What molecule am I?
Infinitene is a chain of 12 fused benzene rings that forms an infinity symbol (∞) or, rotated 90°, a figure 8. After years of anticipation, it was synthesized in 2021 by Maciej Krzeszewski, Hideto Ito*, and Kenichiro Itami* at Nagoya University (Japan). Its official chemical name is in the fast facts table; but it is also known by the daunting term cyclo[c.c.c.c.c.c.e.e.e.e.e.e]dodecakisbenzene.
The structure of infinitene can also be thought of as two fused helicene units. Helicene is, of course, helical, and thus exists in two enantiomeric isomers with opposite chirality. To complete the infinitene loop, both helicenes must be of the same chirality, so that infinitene also exists in two enantiomers, designated as (+)-(P,P) and (–)-(M,M). The axial chirality symbols (P) and (M) stand for “plus”, or “right-handed”, and “minus”, or “left-handed”, respectively.
After synthesizing infinitene, Krzeszewski et al. performed all the necessary spectroscopic studies to confirm its structure. They also calculated the aromaticity of each benzene ring; but they did not report whether the entire molecule is aromatic. Subsequently, Mesías Orozco-Ic*, Rashid R. Valiev, and Dage Sundholm* at the University of Helsinki used sophisticated calculations to show that the molecule is aromatic; when an external magnetic field is applied, it creates two non-intersecting current density pathways along the molecules’ edges.
The synthesis of infinitene generated considerable buzz among chemists. C&EN readers, as well as other groups, voted it molecule of the year for 2021.
Molecules from the journals
Psychotridine1,2 is a complex alkaloid found in several of the more than 1500 species of tropical plants in the genus Psychotria, notably the Brazilian species P. colorata. Psychotridine is a probable N-methyl-D-aspartate receptor antagonist that has shown analgesic and antifungal properties and cytotoxicity against human cancer cell lines. This March, Tony Z. Scott, Vinicius F. Armelin, and Mohammad Mascagni* at MIT (Cambridge, MA) reported the first enantioselective total synthesis and stereochemical assignment of (−)-psychotridine.
[2.2.2]Cryptand3 is a widely used chelating agent for alkali metal cations. In the late 1960s, Jean-Marie Lehn at the University of Strasbourg (France) synthesized it and other cryptands; for this work, he shared the 1987 Nobel Prize in Chemistry. In March, Zhong-Ming Sun and collaborators at Nankai University (Tianjin, China) and Regensburg University (Germany) reported the first synthesis of a cyclophosphorus analogue of ferrocene; they used [2.2.2]cryptand-chelated potassium ion as the counterion for preparing the anion [Fe(P4)2]2–.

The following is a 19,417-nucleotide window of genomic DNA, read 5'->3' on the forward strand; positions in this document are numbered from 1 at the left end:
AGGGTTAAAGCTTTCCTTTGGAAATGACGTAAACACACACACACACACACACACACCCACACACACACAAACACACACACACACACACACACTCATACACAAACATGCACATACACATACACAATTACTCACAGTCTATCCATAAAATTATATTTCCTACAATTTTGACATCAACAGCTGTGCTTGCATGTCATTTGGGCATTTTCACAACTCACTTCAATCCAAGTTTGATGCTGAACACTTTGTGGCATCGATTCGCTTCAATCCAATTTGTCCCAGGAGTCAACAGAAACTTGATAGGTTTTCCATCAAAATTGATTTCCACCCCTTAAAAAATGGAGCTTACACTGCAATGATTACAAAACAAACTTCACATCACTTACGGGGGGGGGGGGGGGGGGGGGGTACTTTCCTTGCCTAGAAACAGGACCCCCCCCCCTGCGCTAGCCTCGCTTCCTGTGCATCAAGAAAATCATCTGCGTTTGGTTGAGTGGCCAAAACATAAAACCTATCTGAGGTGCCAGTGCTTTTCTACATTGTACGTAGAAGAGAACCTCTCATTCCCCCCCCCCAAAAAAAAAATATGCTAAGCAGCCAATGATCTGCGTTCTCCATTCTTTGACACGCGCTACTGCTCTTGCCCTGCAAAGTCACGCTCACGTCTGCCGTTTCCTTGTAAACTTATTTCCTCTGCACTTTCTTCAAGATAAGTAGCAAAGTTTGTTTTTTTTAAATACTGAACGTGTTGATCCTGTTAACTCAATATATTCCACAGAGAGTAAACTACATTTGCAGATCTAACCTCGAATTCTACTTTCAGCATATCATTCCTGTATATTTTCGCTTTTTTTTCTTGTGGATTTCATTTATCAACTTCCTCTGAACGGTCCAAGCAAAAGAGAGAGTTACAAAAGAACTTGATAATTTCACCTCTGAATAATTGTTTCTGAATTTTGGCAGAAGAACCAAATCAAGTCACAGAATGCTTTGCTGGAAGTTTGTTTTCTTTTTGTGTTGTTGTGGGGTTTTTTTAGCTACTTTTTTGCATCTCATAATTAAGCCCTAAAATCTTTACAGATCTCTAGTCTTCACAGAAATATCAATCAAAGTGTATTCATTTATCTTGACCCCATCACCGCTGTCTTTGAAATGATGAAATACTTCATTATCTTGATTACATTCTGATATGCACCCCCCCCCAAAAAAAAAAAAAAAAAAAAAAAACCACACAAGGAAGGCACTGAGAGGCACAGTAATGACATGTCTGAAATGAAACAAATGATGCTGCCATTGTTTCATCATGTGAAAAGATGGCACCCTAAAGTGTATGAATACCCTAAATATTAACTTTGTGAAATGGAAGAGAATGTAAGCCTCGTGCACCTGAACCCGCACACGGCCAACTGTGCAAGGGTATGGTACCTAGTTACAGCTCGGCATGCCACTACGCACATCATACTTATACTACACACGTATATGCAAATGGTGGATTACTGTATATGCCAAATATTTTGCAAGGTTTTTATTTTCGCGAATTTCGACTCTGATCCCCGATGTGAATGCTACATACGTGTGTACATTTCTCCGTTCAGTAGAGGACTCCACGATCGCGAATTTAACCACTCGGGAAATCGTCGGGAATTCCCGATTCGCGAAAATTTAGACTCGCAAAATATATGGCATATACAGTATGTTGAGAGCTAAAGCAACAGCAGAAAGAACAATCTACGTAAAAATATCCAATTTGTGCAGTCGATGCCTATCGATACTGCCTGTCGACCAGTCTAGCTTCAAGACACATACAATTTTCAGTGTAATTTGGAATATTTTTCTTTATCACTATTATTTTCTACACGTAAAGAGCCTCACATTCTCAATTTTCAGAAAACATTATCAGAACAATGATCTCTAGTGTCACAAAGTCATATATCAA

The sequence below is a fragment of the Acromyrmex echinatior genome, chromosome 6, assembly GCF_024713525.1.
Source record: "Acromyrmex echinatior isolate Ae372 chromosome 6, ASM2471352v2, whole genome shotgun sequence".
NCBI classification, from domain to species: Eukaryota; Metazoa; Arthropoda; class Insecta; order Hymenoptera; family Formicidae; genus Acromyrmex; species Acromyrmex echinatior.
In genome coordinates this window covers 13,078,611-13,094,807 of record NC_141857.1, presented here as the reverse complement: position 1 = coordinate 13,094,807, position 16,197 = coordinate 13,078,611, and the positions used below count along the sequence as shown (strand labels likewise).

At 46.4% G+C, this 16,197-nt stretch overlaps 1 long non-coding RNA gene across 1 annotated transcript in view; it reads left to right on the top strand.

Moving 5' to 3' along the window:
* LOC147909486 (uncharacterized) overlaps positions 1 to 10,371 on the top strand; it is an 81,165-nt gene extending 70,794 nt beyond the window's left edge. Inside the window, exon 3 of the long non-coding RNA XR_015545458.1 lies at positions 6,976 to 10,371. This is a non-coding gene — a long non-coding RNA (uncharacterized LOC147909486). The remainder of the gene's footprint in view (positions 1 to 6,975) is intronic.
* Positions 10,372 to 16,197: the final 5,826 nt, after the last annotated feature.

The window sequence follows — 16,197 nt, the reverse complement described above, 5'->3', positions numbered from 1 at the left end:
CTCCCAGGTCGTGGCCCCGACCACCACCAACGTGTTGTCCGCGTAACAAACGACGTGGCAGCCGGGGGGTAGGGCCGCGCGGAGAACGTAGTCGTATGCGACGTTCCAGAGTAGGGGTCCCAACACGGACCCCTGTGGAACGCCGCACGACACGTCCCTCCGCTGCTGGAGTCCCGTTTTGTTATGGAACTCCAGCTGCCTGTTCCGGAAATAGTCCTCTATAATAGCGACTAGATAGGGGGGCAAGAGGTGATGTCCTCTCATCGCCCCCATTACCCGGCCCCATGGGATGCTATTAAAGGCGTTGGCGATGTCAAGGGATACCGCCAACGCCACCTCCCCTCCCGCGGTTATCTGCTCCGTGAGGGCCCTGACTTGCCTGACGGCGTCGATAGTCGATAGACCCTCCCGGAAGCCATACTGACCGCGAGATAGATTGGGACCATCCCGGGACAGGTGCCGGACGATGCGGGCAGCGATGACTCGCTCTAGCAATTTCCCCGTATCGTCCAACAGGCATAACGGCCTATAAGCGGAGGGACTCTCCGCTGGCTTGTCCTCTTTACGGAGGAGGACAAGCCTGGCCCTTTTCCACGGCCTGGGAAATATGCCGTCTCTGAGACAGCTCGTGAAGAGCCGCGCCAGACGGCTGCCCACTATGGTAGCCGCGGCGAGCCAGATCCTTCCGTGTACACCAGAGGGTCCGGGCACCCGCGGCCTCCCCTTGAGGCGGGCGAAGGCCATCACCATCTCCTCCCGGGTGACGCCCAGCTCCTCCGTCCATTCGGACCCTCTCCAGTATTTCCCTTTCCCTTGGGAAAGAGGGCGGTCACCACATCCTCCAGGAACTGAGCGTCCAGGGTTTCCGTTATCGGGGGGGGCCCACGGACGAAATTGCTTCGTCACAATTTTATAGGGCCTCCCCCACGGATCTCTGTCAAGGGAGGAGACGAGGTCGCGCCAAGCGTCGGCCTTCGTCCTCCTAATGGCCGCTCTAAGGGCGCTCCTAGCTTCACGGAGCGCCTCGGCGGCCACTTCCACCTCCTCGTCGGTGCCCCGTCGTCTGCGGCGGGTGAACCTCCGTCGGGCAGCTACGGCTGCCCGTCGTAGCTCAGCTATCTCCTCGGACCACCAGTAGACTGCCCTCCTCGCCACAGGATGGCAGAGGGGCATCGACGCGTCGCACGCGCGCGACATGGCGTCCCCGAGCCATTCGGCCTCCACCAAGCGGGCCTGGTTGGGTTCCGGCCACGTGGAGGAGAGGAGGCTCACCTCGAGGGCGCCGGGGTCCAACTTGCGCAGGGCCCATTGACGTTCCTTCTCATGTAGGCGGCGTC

1. CAS Reg. No. 52617-25-1.
2. Not to be confused with psychotrine, CAS Reg. No. 7633-29-6., a component of ipecac.
3. CAS Reg. No. 23978-09-8.
Molecules from the journals
MOTW briefly describes noteworthy molecules that appeared in recent ACS journal articles. See this week's
Infinitene fast facts
|CAS Reg. No.||Racemic: 2744250-32-4
|Molar mass||600.70 g/mol|
|Appearance||Yellow solid with green fluorescence|
|Melting point||Not reported|
Oxybenzone was the Molecule of the Week for July 16, 2018. It is a long-time sunscreen ingredient that in recent years was found to damage coral reefs. Beginning in 2021, sunscreens containing oxybenzone were outlawed in Hawaii.
William A. Mitch and colleagues at Stanford University (CA) have now discovered how oxybenzone damages coral. When coral metabolizes the compound, it converts its hydroxyl group to a glucoside. In contrast to the sunblocker oxybenzone, the metabolite is a phototoxin; when it absorbs sunlight, it forms reactive oxygen species that corrode coral tissue.
Learn more about this molecule from CAS, the most authoritative and comprehensive source for chemical information.
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